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Lots of people pointed out this cartoon recently.
It's an example of an SQL Injection exploit of course and all the people who referenced it knew that right away. But how many regular (ie. non-geek, non-computing people) do understand it? Probably not many. The bigger problem though is that many people who do understand it are still ignoring the problems it can cause. Far too many people are still not validating their input and one day that will come back to bite them as it already has many others before them.
I found a good article on SQL Injection attacks at Stop SQL Injection Attacks Before They Stop You. I think it or something like it should probably be required reading for students who are building interactive web pages. Of course students writing any programs at all should be exposed to the very real necessity of double checking the data. Not just from real attacks but from user error as well.
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Do you remember when you first learned about real numbers? I do. Things had been so easy when all I had to track was whole numbers. Even division was nice and neat. If you couldn't divide evenly you just moved the remainder of to the side. Nice and smooth it was. But they wouldn't let that last. They had to introduce those digits to the right of the decimal point. And those repeating fractions! 1/3 for example. A row of threes that never ended. When I started programming I found out the hard way, as most of us do, that 1/10 was a repeating decimal in binary. Just what I needed - more repeating fractions.
This all came back to me recently when I received an email from a high school computer science teacher. Her class was using the Integer Division operator in Visual Basic and were seeing some results they didn't expect. Now as far as I know most programming languages have only one division operator (/). Visual Basic being a more powerful and advanced language than some others (that's my story and I'm sticking to it) has two division operators. The regular operator (/) returns a floating point quotient which includes any remainder. The Integer Division operator (\) returns the integer quotient, which drops the remainder. More on this in a moment.
The teacher was seeing results that suggested that the Integer Division was rounding the quotient off rather than just dropping the remainder completely. What was actually happening is a little more complicated. The Integer Division operator divides integers and only integers. If there are non-integers involved they are first converted to integers. And this is what caused some confusion.
When the numbers are converted to integers they are subject to something called banker's rounding. This is in accordance with IEEE Standard 754, section 4 so it is not some arbitrary activity. What this means is that some rounding up or down may happen before the division is calculated and that may give results different from doing the division using floating-point numbers and truncating the result.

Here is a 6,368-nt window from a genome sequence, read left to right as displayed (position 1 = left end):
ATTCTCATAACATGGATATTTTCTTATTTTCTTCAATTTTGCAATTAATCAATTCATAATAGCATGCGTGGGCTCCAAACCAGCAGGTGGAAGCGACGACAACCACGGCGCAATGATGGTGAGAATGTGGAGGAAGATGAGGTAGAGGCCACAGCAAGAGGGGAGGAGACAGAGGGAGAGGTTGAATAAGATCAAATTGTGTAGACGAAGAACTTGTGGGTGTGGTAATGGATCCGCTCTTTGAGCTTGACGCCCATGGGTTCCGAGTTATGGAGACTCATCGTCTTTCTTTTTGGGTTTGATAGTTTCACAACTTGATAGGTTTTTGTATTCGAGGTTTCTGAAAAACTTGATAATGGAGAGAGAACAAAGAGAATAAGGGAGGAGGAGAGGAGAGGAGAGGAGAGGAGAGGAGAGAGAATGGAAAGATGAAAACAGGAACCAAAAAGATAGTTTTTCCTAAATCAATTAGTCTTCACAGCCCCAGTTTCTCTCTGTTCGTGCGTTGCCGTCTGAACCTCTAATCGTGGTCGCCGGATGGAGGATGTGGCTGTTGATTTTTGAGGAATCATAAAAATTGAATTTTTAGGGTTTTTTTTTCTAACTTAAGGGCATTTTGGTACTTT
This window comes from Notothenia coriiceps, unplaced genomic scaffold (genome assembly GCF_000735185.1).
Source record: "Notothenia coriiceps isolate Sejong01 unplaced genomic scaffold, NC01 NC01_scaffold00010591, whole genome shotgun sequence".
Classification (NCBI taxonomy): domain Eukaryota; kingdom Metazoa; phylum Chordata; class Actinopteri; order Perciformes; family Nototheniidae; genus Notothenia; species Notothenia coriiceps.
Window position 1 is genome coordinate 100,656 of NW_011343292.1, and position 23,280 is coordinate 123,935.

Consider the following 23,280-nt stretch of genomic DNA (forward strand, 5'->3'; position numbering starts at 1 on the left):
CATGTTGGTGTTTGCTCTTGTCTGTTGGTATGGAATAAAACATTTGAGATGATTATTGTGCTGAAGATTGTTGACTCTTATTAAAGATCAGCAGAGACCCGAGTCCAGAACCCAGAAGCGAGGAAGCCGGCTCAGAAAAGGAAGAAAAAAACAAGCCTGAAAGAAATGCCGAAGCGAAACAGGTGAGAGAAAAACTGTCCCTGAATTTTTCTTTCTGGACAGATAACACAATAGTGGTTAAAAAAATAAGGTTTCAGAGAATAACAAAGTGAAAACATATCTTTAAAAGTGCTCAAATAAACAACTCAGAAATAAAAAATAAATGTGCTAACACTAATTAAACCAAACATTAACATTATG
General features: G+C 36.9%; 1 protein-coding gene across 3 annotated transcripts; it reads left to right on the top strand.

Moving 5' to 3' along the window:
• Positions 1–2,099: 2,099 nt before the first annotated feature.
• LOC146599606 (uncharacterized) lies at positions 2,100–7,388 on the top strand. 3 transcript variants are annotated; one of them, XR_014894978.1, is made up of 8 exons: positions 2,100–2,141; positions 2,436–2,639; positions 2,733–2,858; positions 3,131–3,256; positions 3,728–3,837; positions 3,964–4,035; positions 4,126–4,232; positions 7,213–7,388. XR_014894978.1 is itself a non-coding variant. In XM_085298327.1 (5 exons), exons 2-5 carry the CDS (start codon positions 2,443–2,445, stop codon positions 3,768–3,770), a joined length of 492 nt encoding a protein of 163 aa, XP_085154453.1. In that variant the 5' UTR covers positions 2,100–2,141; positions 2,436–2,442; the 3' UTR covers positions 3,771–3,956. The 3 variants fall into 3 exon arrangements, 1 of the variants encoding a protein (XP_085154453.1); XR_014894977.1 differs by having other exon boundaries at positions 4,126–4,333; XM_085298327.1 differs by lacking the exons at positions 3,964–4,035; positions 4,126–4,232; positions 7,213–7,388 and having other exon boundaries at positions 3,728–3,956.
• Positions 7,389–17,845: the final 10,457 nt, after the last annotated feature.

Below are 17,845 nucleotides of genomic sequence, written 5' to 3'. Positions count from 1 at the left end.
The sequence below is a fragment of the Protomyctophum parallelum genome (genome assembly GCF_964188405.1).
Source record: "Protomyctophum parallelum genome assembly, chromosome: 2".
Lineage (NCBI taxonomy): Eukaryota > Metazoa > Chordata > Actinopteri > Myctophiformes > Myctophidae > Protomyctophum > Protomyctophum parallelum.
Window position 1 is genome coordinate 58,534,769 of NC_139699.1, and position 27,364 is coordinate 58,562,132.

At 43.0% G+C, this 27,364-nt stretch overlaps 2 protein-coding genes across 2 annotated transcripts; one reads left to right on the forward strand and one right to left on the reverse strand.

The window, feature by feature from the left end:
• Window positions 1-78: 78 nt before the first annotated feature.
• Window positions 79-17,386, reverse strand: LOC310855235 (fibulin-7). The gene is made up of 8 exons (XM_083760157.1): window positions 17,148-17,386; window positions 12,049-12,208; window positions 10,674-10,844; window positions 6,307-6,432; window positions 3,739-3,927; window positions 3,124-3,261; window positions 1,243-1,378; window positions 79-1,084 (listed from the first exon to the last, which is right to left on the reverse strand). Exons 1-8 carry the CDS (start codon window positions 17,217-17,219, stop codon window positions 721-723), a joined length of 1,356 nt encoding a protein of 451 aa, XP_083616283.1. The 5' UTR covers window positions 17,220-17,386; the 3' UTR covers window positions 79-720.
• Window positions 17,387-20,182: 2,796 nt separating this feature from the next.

Now of course with either regular or integer division you can have the result put in an integer variable. In the case of the regular division operator the result will be converted to an integer and may be rounded up. You may want to remember that as well. There is a truncate function in Visual Basic by the way if you really want that to happen.
Let's look at an example of what can happen.
5.6 / 2.4 is 2.333333... (I can't seem to get away from those repeating fractions)
Rounding that off will give you an integer answer of 2 because 2.333333 rounds down. But 5.6 \ 2.4 is different. In that case the 5.6 is rounded up to 6. The 2.4 is rounded down to 2. Both are done before the division takes place so what is actually divided is 6 by 2 which of course is three. Getting the slash in the right direction can be important.
I think this is a good reminder of several things. One is that the order in which one does something is almost always important. The other is that even things that appear to be simple can sometimes have complications that are not obvious. It also pays to read the documentation.
I've long said that "reading the documentation is the shortcut" and I think this example helps make the case.
When internationally known security expert Bruce Schneier recommends a series of blogs on threat modeling (and he did) you know it has to be good. Larry Osterman has written a 13 part series on threat modeling using the PlaySound API as an example. It is complicated and is probably not for everyone. Serious students of security be they professionals, college/university students or even the really interested high school student will want to take a look.
BTW did you ever think that something like an API that plays sound would have to go through a serious treat modeling process as part of its development? A lot of things most of us just assume are safe and harmless are potential openings for people who would do bad things to our computers. That is something to think about in itself!
The index to the series may be found here. You may even want to print it out and make notes. That's what I'm doing.